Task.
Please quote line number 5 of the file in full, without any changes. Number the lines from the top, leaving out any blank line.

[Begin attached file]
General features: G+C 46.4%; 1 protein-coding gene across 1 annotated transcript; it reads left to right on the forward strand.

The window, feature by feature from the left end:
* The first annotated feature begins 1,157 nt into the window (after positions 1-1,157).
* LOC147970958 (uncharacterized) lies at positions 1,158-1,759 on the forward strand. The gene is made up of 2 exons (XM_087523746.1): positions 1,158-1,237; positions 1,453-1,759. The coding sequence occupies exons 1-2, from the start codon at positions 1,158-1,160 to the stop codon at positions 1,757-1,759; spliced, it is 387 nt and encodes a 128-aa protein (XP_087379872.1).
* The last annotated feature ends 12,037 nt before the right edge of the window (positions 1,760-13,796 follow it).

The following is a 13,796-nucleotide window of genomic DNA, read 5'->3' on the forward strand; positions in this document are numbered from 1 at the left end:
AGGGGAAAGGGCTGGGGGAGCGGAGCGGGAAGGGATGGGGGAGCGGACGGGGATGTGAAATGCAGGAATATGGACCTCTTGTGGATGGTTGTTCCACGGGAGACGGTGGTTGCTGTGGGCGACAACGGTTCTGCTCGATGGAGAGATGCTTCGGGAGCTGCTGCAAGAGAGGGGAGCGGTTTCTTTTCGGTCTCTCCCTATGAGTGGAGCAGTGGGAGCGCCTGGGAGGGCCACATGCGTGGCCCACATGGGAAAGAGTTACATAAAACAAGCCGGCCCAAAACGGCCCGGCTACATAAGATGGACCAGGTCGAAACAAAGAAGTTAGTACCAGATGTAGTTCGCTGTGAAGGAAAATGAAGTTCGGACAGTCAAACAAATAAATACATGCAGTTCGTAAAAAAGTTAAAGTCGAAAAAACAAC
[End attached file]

* The last annotated feature ends 12,037 nt before the right edge of the window (positions 1,760-13,796 follow it).